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Progress of Digital Trade & the Current Status of Rule-Making
Professor, Graduate School of Economics, Hitotsubashi University
Developments in the information, communication and technology (ICT) revolution which began in the 1980s have contributed to the rapid expansion of so-called "digital trade". Although there is no clear definition of digital trade, normally it is thought to address all forms of cross-border transactions which utilize ICT. Cross-border electronic commerce (EC) is certainly included, as well as cross-border movement of electronic information such as data. While the environment which surrounds international trade has seen drastic changes with advancement in digital technology, rule-making for digital trade has lacked uniformity, and its current status is that it has not been able to respond to the rapid changes. This article will provide an overview of the progress in digital trade, and discuss what the current situation looks like for rule-making on digital trade.
Let us first look at cross-border EC. The OECD defines EC as follows:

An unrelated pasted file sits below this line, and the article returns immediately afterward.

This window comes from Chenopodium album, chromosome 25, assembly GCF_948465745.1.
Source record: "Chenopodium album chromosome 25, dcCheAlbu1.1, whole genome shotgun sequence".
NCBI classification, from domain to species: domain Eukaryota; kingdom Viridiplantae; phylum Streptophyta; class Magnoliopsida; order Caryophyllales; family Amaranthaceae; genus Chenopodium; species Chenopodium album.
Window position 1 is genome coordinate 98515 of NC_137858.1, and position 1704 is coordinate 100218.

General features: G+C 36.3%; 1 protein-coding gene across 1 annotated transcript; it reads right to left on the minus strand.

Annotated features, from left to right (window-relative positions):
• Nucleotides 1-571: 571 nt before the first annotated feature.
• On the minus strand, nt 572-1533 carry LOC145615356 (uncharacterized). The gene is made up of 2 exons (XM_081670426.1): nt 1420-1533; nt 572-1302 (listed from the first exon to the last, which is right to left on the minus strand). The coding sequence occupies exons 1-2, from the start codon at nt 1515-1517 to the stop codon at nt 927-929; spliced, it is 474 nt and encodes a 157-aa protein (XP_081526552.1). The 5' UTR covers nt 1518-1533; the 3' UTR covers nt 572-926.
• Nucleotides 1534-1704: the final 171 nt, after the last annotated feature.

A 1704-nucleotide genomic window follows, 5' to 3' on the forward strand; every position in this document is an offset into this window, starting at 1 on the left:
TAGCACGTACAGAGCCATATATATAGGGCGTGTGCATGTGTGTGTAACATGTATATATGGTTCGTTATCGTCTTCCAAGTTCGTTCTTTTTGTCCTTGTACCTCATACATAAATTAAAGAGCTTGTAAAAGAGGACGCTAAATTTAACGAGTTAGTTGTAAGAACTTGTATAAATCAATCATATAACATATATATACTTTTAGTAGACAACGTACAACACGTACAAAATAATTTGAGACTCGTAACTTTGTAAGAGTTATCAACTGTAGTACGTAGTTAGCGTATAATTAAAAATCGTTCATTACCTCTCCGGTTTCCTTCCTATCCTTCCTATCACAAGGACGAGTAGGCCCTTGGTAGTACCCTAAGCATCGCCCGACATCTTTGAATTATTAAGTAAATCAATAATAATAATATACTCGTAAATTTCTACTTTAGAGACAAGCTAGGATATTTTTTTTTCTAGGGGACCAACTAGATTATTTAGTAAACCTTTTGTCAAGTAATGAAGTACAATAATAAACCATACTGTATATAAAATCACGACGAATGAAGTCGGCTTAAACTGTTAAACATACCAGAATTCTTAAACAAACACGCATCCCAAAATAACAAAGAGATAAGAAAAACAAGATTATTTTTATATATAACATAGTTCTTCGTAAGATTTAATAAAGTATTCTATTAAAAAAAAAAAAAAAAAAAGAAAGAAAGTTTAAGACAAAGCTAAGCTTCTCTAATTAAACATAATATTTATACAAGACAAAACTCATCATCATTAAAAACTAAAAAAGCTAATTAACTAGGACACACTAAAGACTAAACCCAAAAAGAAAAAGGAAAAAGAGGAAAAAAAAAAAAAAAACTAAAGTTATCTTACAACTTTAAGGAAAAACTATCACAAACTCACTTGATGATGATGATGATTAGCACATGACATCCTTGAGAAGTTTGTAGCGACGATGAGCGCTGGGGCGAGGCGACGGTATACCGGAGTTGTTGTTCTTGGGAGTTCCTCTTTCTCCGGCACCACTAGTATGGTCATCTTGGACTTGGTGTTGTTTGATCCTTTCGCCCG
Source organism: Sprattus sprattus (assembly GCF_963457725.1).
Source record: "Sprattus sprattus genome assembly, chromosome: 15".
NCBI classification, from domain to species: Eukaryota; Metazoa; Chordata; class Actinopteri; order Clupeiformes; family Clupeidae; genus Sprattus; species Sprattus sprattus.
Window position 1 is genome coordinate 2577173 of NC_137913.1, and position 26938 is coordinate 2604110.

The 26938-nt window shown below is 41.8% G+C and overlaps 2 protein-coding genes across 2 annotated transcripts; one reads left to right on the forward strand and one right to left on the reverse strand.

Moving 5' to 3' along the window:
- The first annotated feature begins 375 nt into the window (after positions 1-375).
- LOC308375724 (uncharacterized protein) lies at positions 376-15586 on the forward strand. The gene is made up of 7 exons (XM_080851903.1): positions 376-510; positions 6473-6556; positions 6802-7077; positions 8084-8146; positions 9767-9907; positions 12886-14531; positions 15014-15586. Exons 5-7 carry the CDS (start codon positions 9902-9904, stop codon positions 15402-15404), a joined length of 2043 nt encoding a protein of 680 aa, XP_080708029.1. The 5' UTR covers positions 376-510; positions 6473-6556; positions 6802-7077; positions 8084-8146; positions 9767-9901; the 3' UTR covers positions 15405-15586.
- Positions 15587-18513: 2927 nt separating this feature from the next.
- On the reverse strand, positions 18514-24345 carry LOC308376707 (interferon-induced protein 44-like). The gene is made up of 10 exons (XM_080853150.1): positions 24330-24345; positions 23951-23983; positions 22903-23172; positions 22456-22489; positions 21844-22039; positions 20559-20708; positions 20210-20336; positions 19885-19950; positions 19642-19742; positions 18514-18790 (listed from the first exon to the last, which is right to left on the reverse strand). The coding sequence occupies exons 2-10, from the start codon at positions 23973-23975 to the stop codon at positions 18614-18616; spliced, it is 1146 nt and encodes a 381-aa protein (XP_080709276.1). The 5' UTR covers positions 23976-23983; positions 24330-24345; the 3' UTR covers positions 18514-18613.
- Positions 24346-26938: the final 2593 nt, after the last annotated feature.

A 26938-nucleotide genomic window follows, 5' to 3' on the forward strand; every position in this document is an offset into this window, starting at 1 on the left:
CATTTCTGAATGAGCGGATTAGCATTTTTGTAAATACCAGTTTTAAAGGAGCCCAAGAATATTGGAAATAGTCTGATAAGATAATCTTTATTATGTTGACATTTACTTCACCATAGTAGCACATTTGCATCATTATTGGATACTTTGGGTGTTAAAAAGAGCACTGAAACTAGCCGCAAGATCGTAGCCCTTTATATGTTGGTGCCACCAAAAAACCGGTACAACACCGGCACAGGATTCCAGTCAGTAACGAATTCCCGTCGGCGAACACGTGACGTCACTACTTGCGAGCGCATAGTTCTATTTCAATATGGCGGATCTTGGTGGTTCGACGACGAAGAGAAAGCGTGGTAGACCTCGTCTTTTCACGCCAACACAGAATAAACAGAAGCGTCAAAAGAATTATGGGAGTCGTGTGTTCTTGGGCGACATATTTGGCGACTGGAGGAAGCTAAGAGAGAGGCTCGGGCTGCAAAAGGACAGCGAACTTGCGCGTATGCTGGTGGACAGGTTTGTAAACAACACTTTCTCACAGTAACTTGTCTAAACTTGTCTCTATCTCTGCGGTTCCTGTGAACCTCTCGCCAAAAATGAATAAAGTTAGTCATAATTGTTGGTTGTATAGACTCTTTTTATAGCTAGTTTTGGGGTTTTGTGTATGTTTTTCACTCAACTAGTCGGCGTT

"An e-commerce transaction is the sale or purchase of goods or services, conducted over computer networks by methods specifically designed for the purpose of receiving or placing of orders. The goods or services are ordered by those methods, but the payment and the ultimate delivery of the goods or services do not have to be conducted online. An e-commerce transaction can be between enterprises, households, individuals, governments, and other public or private organisations. To be included are orders made over the web, extranet or electronic data interchange. The type is defined by the method of placing the order. To be excluded are orders made by telephone calls, facsimile or manually typed e-mail."